Theresa May’s Brexit deal was rejected by MPs for a third time this afternoon (Friday).
On what was supposed to be the day the UK left the European Union the Prime Minister’s withdrawal agreement was heavily defeated by 58 votes, despite some prolific Conservative switchers such as Boris Johnson and Jacob Rees-Mogg.
But how did our MPs vote in the House of Commons?
Conservative arch-Brexiters Philip Hollobone and Peter Bone, the MPs for Kettering and Wellingborough respectively, voted against the deal for the third time.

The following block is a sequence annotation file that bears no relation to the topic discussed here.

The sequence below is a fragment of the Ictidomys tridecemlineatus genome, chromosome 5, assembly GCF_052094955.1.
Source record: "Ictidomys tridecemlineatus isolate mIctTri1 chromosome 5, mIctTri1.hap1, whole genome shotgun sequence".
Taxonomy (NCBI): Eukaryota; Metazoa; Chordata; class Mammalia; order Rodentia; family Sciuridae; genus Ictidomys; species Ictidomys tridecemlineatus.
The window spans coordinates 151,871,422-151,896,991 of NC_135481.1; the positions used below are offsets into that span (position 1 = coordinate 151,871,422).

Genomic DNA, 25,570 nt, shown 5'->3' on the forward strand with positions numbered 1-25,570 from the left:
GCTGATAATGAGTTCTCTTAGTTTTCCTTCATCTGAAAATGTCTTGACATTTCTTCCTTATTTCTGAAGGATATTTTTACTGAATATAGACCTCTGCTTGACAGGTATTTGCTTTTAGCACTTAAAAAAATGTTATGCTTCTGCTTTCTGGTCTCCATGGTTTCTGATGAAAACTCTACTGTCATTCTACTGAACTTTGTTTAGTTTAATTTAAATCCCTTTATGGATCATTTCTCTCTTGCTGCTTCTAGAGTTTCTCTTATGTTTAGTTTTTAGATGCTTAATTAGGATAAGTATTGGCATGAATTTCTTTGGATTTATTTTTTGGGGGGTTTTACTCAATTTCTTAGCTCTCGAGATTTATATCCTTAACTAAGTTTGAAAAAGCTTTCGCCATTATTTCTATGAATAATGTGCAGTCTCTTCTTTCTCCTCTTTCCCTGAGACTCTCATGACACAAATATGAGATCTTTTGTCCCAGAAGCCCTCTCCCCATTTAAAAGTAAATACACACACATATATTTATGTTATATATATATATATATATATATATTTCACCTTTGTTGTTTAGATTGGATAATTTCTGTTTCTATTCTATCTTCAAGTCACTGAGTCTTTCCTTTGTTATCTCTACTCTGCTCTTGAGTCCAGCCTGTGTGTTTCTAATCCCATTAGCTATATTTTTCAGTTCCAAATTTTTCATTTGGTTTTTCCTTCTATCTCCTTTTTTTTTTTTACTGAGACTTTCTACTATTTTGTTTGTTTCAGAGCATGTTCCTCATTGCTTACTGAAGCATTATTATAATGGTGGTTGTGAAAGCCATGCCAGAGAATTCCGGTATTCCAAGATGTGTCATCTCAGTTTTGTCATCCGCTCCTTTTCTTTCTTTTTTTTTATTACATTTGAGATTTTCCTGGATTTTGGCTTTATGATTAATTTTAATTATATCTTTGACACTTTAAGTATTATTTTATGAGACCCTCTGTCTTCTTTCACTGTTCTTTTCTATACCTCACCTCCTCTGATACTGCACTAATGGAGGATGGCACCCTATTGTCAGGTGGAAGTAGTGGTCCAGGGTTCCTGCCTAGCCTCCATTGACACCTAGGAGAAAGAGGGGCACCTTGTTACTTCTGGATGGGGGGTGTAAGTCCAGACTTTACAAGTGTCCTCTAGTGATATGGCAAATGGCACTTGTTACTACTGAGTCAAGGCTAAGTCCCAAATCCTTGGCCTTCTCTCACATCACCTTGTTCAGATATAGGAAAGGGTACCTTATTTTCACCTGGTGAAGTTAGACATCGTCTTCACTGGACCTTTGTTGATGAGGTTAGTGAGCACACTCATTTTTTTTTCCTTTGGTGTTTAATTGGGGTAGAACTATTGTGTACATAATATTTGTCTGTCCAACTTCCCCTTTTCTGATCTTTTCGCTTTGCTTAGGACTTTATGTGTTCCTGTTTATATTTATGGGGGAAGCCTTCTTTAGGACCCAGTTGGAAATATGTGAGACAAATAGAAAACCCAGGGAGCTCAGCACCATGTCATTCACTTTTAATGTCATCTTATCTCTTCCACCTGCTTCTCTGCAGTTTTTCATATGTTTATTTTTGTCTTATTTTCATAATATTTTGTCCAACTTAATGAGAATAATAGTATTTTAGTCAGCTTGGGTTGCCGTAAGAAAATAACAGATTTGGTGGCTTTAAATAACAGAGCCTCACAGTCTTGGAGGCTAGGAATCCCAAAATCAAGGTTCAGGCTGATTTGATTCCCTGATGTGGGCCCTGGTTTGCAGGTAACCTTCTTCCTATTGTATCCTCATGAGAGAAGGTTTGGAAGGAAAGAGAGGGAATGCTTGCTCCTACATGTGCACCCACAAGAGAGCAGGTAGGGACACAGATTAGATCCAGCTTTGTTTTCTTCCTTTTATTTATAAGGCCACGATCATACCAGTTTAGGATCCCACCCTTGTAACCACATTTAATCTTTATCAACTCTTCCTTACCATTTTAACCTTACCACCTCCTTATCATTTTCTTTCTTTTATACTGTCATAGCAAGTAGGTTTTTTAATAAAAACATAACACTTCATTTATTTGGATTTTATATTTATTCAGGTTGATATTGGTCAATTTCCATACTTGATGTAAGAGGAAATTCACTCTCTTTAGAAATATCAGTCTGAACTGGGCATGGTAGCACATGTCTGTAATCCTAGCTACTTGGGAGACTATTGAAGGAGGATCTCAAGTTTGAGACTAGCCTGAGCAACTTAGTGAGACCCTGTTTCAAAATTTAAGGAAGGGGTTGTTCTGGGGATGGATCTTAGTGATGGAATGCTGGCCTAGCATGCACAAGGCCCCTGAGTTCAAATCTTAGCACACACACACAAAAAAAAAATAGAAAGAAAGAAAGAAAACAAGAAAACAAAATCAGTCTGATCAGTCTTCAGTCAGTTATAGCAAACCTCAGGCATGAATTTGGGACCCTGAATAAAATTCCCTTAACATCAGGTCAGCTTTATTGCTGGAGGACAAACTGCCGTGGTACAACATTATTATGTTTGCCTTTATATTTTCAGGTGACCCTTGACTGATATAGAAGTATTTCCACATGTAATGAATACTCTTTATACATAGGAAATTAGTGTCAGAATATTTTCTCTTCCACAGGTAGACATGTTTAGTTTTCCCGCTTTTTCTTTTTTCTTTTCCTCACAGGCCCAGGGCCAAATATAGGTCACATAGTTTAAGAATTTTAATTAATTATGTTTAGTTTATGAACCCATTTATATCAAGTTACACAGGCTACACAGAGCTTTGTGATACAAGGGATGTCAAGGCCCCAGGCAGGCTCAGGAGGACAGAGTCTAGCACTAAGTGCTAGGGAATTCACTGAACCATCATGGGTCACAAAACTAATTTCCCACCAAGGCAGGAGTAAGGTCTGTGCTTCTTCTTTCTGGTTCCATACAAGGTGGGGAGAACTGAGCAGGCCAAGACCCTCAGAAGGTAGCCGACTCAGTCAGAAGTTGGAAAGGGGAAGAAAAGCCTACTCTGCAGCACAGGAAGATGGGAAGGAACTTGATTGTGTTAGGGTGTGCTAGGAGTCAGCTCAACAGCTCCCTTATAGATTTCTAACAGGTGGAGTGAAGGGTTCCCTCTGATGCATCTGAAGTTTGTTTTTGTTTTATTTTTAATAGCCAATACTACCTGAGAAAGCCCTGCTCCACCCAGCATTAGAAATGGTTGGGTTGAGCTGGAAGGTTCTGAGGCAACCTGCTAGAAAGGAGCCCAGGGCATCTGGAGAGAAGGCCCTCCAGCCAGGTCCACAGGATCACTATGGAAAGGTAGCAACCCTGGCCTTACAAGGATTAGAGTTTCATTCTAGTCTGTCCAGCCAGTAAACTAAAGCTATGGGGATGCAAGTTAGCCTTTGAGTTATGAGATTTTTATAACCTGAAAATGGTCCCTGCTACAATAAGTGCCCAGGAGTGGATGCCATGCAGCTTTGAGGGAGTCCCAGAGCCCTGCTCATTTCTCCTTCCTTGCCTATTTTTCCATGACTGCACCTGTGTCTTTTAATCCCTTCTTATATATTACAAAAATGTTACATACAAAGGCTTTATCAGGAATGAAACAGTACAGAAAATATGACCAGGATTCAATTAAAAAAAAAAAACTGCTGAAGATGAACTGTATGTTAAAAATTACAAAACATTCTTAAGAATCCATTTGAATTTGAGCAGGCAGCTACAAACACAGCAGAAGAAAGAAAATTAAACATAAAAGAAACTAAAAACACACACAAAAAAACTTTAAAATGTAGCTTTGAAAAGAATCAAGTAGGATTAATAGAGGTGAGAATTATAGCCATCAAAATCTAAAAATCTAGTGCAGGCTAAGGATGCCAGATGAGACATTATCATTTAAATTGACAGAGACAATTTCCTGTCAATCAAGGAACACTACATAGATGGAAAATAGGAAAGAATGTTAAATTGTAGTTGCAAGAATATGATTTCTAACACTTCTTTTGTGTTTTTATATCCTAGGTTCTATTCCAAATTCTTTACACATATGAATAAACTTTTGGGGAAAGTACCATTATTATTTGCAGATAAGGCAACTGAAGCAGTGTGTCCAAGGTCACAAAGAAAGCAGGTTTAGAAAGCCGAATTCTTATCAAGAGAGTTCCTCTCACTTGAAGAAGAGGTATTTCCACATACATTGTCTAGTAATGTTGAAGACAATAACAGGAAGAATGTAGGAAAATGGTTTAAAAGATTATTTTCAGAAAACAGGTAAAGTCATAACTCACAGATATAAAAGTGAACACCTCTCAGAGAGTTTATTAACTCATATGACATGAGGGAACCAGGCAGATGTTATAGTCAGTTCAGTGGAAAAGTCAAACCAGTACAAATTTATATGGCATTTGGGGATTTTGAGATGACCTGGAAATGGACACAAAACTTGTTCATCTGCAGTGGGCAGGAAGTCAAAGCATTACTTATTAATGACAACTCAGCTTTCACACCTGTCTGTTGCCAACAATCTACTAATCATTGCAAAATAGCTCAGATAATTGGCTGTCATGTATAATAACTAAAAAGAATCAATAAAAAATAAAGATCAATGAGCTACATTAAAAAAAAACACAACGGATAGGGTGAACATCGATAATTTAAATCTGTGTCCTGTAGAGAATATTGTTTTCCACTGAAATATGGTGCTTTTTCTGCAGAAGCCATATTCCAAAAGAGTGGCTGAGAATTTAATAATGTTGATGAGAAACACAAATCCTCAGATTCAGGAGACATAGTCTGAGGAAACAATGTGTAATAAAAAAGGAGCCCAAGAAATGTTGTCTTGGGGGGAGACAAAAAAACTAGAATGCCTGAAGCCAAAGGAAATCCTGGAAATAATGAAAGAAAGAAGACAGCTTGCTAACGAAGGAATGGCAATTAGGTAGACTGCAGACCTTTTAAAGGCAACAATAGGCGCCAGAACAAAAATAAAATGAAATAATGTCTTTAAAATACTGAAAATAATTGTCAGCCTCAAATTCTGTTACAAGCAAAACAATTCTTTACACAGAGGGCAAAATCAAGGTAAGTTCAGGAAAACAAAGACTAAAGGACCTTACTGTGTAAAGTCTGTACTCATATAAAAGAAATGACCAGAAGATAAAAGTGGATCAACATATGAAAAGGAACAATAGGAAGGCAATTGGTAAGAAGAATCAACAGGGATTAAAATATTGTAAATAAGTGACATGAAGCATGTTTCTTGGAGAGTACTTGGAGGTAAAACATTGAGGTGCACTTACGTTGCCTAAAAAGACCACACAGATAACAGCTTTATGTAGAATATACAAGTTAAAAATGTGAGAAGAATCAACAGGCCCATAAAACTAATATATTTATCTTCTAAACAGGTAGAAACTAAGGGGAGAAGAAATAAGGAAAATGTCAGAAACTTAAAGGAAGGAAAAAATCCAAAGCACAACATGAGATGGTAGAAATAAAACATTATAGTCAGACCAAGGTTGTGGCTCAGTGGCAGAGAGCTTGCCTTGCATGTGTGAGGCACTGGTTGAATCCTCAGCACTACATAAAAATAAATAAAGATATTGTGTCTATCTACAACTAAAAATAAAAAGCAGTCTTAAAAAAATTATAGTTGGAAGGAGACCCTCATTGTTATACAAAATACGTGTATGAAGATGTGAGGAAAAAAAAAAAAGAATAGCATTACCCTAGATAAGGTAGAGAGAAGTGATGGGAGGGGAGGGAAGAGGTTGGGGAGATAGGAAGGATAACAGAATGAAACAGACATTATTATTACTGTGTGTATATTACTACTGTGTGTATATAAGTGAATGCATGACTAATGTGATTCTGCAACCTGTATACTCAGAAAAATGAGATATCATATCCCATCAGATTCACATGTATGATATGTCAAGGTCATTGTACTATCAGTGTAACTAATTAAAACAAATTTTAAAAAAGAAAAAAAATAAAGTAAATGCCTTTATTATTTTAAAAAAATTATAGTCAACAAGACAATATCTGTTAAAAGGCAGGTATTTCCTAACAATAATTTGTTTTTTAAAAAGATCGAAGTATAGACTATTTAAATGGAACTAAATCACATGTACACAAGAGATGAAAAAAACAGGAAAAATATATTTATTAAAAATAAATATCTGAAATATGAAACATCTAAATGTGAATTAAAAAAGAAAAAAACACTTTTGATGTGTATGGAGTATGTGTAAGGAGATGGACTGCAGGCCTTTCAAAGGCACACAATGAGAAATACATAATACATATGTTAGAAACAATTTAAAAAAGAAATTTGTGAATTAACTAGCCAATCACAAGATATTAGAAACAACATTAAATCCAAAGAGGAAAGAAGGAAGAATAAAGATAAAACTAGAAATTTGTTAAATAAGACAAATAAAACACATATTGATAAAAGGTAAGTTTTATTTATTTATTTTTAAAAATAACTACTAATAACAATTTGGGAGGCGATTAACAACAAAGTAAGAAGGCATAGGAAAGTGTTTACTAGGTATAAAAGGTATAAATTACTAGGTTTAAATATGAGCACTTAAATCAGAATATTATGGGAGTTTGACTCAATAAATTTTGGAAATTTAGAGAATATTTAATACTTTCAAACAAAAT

They were two of 34 Conservative rebels who joined the majority of the Labour Party, Liberal Democrats, SNP, Plaid Cymru, Green Party and DUP in voting against it.
But Corby MP Tom Pursglove was among the MPs to switch and back Mrs May’s deal.
He had voted against it in the first and second ‘meaningful votes’, resigning from his role as Conservative Party vice-chair for youth in January to do so.
But after Mrs May’s pledge to quit if MPs voted through her deal Mr Pursglove gave it his backing today, despite no changes being made.
The result means Brexit has been pushed back until at least April 12 but the direction it will now take is up in the air.